While many toppers use flails or discs, there are still a few models knocking around where blades are tasked with the cutting. As you can see from the pictures, this is a small topper that features three blades working across a cutting width of six feet.
The key things to watch out for when blades start to get dull and lose their cutting edge is that the grass will start to look 'torn' rather than cut cleanly. This has a couple of implications, the most important of which is that regrowth of the grass can be slower.
When you think about it, one of the main roles of topping is to encourage good quality grass regrowth, so this is a major reason to keep on top of dull blades. The other reason to keep blades sharpened is they will use less power (and therefore diesel) when they are properly edged or replaced.
The blades pictured here needed complete replacing. They owed us nothing and had approximately 200 hours of cutting done. They had been sharpened a few times already, but the best thing to do this time was replace them entirely. How do you know when it is better to replace rather than edge them again? If the blades are worn out, unbalanced, too narrow to edge, or with chips or chunks gone out of the metal, it's wise to get a new set.
When taking the blades off, a good tip before you start is to mark each blade to make sure it goes back on the correct way. There is a method in the way blades are placed and the direction cut grass is thrown in will be impeded if the blades are put back on in their incorrect positions. A quick pointer on the deck with a marker will save a lot of hassle.
If the blades are worn back beyond the point of sharpening - as in this case - it is better to replace them. Be sure to only use the correct blades as recommended by the manufacturer. A new set of three blades here set us back around €180. It's a good idea to wear thick gloves when doing this job to keep your hands safe.
You can jam a small piece of wood between the blade and the deck to keep things from turning while you are removing the blade mounting bolt. Use a socket wrench of the appropriate size and unbolt the mounting, while using your other hand to keep the blade from turning.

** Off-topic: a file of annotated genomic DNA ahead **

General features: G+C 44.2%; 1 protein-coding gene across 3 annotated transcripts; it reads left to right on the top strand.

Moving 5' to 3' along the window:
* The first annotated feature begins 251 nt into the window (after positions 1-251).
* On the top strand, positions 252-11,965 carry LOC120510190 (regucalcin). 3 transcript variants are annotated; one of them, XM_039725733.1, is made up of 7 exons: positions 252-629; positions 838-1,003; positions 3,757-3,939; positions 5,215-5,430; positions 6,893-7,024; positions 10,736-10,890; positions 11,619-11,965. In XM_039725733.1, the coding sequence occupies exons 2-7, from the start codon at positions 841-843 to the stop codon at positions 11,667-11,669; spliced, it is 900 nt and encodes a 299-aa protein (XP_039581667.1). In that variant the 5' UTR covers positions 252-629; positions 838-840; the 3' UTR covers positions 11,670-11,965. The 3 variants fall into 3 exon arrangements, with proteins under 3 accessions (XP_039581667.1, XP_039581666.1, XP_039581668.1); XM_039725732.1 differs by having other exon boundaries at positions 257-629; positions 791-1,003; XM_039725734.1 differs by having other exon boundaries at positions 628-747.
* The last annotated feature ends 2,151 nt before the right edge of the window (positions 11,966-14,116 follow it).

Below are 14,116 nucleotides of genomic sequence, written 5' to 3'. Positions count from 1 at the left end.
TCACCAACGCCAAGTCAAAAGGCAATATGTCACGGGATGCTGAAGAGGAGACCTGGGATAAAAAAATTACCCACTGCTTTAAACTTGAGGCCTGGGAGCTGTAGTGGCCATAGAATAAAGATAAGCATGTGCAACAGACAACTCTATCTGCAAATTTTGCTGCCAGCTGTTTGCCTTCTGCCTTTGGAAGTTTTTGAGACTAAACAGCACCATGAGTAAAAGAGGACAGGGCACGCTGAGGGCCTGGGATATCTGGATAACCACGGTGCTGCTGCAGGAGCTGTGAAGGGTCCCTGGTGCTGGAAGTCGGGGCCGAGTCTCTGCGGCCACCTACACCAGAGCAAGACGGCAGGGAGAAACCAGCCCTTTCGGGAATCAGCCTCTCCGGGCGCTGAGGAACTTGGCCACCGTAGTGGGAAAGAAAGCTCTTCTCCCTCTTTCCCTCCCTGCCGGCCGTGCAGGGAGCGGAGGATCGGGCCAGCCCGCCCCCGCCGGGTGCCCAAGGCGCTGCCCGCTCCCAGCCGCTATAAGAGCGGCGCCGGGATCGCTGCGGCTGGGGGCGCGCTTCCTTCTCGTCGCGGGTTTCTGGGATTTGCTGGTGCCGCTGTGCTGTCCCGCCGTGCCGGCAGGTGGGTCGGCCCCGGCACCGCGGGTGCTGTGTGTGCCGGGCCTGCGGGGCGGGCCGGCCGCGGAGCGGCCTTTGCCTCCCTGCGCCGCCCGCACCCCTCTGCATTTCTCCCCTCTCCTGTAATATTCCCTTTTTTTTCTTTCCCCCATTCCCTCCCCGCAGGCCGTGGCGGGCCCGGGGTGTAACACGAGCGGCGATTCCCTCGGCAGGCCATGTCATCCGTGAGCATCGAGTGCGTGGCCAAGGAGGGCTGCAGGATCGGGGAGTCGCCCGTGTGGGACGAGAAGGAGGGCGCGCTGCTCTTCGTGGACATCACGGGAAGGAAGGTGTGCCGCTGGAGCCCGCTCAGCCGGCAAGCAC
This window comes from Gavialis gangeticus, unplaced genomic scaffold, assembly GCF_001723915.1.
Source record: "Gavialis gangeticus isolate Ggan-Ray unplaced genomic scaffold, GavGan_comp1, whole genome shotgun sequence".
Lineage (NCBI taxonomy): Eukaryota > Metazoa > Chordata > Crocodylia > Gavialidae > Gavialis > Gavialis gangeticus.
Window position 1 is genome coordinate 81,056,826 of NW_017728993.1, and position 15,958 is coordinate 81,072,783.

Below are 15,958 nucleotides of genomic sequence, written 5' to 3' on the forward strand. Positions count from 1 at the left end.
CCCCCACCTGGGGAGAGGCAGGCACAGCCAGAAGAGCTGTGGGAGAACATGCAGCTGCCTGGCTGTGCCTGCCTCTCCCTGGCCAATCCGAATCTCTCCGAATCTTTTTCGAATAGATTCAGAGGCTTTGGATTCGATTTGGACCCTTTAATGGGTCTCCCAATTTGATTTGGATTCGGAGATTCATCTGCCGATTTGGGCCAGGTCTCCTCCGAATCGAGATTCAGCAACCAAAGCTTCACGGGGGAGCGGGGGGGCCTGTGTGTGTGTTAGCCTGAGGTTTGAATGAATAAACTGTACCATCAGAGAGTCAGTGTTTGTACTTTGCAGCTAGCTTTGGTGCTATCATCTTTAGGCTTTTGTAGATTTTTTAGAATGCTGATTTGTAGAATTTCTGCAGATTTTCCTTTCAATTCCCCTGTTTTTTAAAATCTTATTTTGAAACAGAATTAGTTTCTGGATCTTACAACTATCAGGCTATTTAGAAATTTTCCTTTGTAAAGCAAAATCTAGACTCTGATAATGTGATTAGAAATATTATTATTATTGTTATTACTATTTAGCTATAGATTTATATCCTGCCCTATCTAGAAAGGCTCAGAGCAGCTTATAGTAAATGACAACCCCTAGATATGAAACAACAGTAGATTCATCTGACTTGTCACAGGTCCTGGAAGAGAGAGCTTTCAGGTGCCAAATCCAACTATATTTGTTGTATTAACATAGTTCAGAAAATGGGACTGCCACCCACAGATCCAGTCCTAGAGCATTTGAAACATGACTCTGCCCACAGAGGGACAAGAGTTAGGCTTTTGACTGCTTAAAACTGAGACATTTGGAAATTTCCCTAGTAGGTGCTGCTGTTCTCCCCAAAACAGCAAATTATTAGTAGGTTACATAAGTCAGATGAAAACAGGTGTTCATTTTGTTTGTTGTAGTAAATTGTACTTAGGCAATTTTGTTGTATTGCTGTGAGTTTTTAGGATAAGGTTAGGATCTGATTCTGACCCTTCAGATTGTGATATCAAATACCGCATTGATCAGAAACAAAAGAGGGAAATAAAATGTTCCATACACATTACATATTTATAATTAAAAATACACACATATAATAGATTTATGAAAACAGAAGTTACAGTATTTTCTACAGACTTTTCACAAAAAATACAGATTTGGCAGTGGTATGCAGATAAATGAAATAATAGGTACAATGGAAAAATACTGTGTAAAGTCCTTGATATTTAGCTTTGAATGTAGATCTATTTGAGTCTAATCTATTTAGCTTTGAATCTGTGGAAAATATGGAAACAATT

Be careful not to lose the mounting nut or washer that holds the blade in place. Pay attention to the position of the blade as you're removing it and mount the new one in the same orientation.
Line up the new blades as they were lined up before and reinstall the mounting gear. Make sure not to over-tighten and warp the blade, which can cause vibrations when topping. Finally, make sure there is clearance from each blade to the deck. Sometimes a new, longer blade will be within touching distance of the deck if it's frame has been damaged in the past - you will hear this as soon as you start working!
If you think there is enough left in them for another season, it is acceptable to re-edge the blades. The easiest thing to do is take them off and edge them using a grinder. Secure each blade in a vice and edge them one at a time. Run the grinder side to side along the bevelled edge of the blade. Keep the grinder moving constantly so you don't file down one part of the blade more than the rest. Continue filing the edge until you see clean, bare metal along the entire blade and the edge is sharp. Make sure to wear proper eye protection and beware of stray sparks.